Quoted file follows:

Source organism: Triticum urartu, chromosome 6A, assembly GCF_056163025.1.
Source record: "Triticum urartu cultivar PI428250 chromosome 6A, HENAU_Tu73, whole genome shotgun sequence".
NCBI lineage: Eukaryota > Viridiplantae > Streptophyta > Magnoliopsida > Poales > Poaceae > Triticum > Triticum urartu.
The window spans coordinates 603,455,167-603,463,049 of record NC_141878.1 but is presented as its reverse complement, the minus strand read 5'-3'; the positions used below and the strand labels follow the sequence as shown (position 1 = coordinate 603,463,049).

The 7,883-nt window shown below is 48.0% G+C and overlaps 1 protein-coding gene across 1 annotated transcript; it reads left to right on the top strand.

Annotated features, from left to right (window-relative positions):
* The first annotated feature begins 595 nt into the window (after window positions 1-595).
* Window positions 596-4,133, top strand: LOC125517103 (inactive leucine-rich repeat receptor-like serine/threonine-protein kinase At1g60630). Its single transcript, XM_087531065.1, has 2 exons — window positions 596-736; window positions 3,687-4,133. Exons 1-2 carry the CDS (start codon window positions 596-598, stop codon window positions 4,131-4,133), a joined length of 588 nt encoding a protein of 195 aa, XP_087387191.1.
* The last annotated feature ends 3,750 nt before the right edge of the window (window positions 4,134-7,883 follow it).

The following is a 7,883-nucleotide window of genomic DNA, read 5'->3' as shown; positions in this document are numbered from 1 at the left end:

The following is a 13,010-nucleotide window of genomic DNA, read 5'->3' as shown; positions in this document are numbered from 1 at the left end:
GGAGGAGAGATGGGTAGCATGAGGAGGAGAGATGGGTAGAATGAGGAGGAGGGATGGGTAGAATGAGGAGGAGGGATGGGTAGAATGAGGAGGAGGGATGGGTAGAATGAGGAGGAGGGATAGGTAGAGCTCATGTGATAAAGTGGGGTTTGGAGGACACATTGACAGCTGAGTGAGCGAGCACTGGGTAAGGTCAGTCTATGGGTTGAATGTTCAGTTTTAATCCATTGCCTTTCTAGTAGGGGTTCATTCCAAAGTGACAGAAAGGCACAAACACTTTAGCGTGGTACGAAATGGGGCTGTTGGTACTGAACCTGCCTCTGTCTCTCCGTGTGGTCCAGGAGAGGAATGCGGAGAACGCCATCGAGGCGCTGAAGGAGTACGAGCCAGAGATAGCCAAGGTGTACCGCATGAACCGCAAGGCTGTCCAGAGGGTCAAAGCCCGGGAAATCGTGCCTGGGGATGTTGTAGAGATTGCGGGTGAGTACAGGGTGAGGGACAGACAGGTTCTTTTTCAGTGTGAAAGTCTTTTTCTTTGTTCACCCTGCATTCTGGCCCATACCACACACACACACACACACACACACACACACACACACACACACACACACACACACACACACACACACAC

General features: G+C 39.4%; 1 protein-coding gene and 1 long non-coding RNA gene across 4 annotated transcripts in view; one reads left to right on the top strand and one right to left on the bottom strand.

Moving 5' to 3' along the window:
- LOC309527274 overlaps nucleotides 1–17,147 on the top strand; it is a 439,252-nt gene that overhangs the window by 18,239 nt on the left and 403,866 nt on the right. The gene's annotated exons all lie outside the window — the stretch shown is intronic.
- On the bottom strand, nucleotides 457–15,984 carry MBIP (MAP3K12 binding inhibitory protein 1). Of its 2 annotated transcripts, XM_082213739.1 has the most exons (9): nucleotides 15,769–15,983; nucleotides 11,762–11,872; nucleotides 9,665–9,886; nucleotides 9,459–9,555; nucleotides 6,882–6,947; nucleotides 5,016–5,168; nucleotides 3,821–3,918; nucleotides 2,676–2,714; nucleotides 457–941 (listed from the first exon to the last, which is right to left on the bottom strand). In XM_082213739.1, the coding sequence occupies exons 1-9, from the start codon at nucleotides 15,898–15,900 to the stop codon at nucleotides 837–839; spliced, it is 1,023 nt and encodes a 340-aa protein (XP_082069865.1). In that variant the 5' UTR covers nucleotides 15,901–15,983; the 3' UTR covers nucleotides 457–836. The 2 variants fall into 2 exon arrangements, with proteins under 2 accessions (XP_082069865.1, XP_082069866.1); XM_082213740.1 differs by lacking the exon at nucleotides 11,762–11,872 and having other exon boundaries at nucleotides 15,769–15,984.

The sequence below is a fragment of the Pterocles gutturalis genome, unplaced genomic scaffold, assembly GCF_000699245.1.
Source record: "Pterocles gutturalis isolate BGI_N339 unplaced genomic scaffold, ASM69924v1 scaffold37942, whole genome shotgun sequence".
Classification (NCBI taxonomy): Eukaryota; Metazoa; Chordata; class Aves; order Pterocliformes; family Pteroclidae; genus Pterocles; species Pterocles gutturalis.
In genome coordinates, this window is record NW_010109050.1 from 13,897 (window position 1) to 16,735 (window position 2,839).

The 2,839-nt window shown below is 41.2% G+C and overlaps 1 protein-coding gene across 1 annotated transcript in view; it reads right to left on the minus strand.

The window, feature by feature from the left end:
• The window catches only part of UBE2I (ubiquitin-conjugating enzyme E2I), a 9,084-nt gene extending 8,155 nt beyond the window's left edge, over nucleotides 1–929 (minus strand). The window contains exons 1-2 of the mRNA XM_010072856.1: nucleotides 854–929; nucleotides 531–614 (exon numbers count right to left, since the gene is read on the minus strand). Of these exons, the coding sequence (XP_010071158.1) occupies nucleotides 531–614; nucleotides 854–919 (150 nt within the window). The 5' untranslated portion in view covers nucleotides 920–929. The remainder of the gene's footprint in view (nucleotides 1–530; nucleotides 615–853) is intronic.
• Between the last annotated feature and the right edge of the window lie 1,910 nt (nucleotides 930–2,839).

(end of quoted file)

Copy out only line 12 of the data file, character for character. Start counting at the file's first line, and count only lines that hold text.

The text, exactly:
GGAGGAGAGATGGGTAGCATGAGGAGGAGAGATGGGTAGAATGAGGAGGAGGGATGGGTAGAATGAGGAGGAGGGATGGGTAGAATGAGGAGGAGGGATGGGTAGAATGAGGAGGAGGGATAGGTAGAGCTCATGTGATAAAGTGGGGTTTGGAGGACACATTGACAGCTGAGTGAGCGAGCACTGGGTAAGGTCAGTCTATGGGTTGAATGTTCAGTTTTAATCCATTGCCTTTCTAGTAGGGGTTCATTCCAAAGTGACAGAAAGGCACAAACACTTTAGCGTGGTACGAAATGGGGCTGTTGGTACTGAACCTGCCTCTGTCTCTCCGTGTGGTCCAGGAGAGGAATGCGGAGAACGCCATCGAGGCGCTGAAGGAGTACGAGCCAGAGATAGCCAAGGTGTACCGCATGAACCGCAAGGCTGTCCAGAGGGTCAAAGCCCGGGAAATCGTGCCTGGGGATGTTGTAGAGATTGCGGGTGAGTACAGGGTGAGGGACAGACAGGTTCTTTTTCAGTGTGAAAGTCTTTTTCTTTGTTCACCCTGCATTCTGGCCCATACCACACACACACACACACACACACACACACACACACACACACACACACACACACACACACACACACACAC